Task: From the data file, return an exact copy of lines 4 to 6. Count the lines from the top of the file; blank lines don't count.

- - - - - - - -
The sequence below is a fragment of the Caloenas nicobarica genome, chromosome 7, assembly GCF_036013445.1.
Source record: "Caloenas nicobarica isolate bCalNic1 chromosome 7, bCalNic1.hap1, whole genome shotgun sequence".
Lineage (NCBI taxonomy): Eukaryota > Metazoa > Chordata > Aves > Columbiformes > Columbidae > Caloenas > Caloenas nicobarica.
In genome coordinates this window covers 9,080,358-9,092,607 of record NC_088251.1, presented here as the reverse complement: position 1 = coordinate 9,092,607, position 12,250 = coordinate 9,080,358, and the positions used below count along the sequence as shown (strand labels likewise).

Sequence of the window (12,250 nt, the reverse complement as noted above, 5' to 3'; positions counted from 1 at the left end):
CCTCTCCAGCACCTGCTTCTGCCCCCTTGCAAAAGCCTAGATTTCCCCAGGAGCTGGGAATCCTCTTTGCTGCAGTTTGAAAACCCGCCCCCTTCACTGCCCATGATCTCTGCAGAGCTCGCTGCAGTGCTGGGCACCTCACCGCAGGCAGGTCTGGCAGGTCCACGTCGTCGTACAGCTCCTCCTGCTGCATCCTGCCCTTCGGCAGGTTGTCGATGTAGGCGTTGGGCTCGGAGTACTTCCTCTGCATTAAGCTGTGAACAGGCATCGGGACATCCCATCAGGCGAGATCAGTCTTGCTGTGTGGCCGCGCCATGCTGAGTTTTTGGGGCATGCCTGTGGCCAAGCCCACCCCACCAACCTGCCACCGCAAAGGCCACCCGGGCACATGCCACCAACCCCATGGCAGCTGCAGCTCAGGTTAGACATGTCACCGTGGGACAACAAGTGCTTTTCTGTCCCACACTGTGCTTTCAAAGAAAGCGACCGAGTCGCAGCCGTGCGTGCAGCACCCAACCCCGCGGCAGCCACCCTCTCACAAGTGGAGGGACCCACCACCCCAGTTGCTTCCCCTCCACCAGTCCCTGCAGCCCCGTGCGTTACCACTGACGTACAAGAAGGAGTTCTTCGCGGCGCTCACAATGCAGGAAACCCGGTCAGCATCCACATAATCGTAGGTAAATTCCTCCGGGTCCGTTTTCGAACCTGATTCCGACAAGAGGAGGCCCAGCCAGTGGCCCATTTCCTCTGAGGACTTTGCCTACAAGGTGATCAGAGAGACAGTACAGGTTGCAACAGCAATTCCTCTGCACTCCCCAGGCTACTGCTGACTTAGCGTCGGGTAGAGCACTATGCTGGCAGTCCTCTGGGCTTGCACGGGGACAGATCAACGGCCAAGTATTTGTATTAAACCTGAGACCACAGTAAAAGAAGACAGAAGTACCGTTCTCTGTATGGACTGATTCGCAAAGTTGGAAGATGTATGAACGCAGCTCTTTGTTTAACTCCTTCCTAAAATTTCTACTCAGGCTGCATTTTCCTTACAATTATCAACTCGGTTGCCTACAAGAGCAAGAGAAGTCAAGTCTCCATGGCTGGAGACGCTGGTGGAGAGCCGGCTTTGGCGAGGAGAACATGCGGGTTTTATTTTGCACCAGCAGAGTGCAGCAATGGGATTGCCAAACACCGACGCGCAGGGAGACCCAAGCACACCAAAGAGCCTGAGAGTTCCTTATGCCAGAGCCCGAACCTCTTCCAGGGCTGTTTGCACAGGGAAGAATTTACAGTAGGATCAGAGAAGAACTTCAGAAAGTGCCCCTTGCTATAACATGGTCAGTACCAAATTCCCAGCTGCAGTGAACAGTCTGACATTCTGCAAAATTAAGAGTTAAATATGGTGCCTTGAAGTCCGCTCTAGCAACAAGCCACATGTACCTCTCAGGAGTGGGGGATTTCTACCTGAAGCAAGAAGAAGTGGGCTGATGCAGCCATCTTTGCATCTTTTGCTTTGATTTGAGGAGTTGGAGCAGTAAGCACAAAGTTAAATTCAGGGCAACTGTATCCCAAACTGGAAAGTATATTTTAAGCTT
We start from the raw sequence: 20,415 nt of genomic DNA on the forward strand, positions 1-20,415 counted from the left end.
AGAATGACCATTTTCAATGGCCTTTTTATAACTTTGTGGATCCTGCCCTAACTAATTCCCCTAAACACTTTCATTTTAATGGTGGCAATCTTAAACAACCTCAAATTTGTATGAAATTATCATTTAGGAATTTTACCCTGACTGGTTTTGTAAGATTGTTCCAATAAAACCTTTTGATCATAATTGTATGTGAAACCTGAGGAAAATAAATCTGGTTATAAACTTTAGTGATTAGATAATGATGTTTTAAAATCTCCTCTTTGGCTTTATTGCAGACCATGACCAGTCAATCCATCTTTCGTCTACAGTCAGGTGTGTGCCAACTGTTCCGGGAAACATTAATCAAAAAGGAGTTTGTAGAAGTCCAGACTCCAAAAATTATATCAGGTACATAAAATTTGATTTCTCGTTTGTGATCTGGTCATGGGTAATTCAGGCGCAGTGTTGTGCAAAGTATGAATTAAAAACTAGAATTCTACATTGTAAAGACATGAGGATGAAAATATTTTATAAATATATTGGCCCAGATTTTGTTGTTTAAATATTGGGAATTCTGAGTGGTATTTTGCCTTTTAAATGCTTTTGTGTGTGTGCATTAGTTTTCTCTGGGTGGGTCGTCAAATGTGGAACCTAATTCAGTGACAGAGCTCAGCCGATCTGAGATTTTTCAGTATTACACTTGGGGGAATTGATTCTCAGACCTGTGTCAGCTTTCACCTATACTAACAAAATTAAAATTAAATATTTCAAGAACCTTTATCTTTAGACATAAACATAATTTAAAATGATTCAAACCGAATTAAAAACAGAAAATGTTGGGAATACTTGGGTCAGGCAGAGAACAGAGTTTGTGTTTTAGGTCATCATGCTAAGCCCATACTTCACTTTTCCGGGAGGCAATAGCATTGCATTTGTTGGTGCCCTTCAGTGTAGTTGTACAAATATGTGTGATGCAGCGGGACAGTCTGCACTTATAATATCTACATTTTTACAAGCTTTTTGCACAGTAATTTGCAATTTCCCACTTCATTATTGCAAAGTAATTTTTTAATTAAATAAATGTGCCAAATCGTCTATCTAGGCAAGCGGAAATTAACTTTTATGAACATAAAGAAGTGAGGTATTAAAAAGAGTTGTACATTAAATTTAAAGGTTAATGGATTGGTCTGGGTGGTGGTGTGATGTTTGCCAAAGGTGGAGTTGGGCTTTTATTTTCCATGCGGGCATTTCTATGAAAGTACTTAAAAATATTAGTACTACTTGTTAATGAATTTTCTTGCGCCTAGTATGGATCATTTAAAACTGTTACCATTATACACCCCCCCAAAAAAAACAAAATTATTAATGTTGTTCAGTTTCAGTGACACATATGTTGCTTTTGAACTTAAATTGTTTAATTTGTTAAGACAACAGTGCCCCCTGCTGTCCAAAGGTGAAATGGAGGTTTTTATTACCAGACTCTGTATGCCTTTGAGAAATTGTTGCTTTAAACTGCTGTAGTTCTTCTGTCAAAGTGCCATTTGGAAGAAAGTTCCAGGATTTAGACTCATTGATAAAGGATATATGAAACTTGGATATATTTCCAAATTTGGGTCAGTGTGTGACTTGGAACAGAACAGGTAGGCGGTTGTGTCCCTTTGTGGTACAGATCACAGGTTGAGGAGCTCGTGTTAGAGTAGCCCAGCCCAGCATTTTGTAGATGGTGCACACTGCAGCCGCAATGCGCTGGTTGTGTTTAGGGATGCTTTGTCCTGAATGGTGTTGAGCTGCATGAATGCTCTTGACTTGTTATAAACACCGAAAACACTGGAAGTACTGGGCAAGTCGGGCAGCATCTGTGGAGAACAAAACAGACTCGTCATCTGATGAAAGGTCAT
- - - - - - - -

In genome coordinates this window covers 9,080,358-9,092,607 of record NC_088251.1, presented here as the reverse complement: position 1 = coordinate 9,092,607, position 12,250 = coordinate 9,080,358, and the positions used below count along the sequence as shown (strand labels likewise).

Sequence of the window (12,250 nt, the reverse complement as noted above, 5' to 3'; positions counted from 1 at the left end):
CCTCTCCAGCACCTGCTTCTGCCCCCTTGCAAAAGCCTAGATTTCCCCAGGAGCTGGGAATCCTCTTTGCTGCAGTTTGAAAACCCGCCCCCTTCACTGCCCATGATCTCTGCAGAGCTCGCTGCAGTGCTGGGCACCTCACCGCAGGCAGGTCTGGCAGGTCCACGTCGTCGTACAGCTCCTCCTGCTGCATCCTGCCCTTCGGCAGGTTGTCGATGTAGGCGTTGGGCTCGGAGTACTTCCTCTGCATTAAGCTGTGAACAGGCATCGGGACATCCCATCAGGCGAGATCAGTCTTGCTGTGTGGCCGCGCCATGCTGAGTTTTTGGGGCATGCCTGTGGCCAAGCCCACCCCACCAACCTGCCACCGCAAAGGCCACCCGGGCACATGCCACCAACCCCATGGCAGCTGCAGCTCAGGTTAGACATGTCACCGTGGGACAACAAGTGCTTTTCTGTCCCACACTGTGCTTTCAAAGAAAGCGACCGAGTCGCAGCCGTGCGTGCAGCACCCAACCCCGCGGCAGCCACCCTCTCACAAGTGGAGGGACCCACCACCCCAGTTGCTTCCCCTCCACCAGTCCCTGCAGCCCCGTGCGTTACCACTGACGTACAAGAAGGAGTTCTTCGCGGCGCTCACAATGCAGGAAACCCGGTCAGCATCCACATAATCGTAGGTAAATTCCTCCGGGTCCGTTTTCGAACCTGATTCCGACAAGAGGAGGCCCAGCCAGTGGCCCATTTCCTCTGAGGACTTTGCCTACAAGGTGATCAGAGAGACAGTACAGGTTGCAACAGCAATTCCTCTGCACTCCCCAGGCTACTGCTGACTTAGCGTCGGGTAGAGCACTATGCTGGCAGTCCTCTGGGCTTGCACGGGGACAGATCAACGGCCAAGTATTTGTATTAAACCTGAGACCACAGTAAAAGAAGACAGAAGTACCGTTCTCTGTATGGACTGATTCGCAAAGTTGGAAGATGTATGAACGCAGCTCTTTGTTTAACTCCTTCCTAAAATTTCTACTCAGGCTGCATTTTCCTTACAATTATCAACTCGGTTGCCTACAAGAGCAAGAGAAGTCAAGTCTCCATGGCTGGAGACGCTGGTGGAGAGCCGGCTTTGGCGAGGAGAACATGCGGGTTTTATTTTGCACCAGCAGAGTGCAGCAATGGGATTGCCAAACACCGACGCGCAGGGAGACCCAAGCACACCAAAGAGCCTGAGAGTTCCTTATGCCAGAGCCCGAACCTCTTCCAGGGCTGTTTGCACAGGGAAGAATTTACAGTAGGATCAGAGAAGAACTTCAGAAAGTGCCCCTTGCTATAACATGGTCAGTACCAAATTCCCAGCTGCAGTGAACAGTCTGACATTCTGCAAAATTAAGAGTTAAATATGGTGCCTTGAAGTCCGCTCTAGCAACAAGCCACATGTACCTCTCAGGAGTGGGGGATTTCTACCTGAAGCAAGAAGAAGTGGGCTGATGCAGCCATCTTTGCATCTTTTGCTTTGATTTGAGGAGTTGGAGCAGTAAGCACAAAGTTAAATTCAGGGCAACTGTATCCCAAACTGGAAAGTATATTTTAAGCTT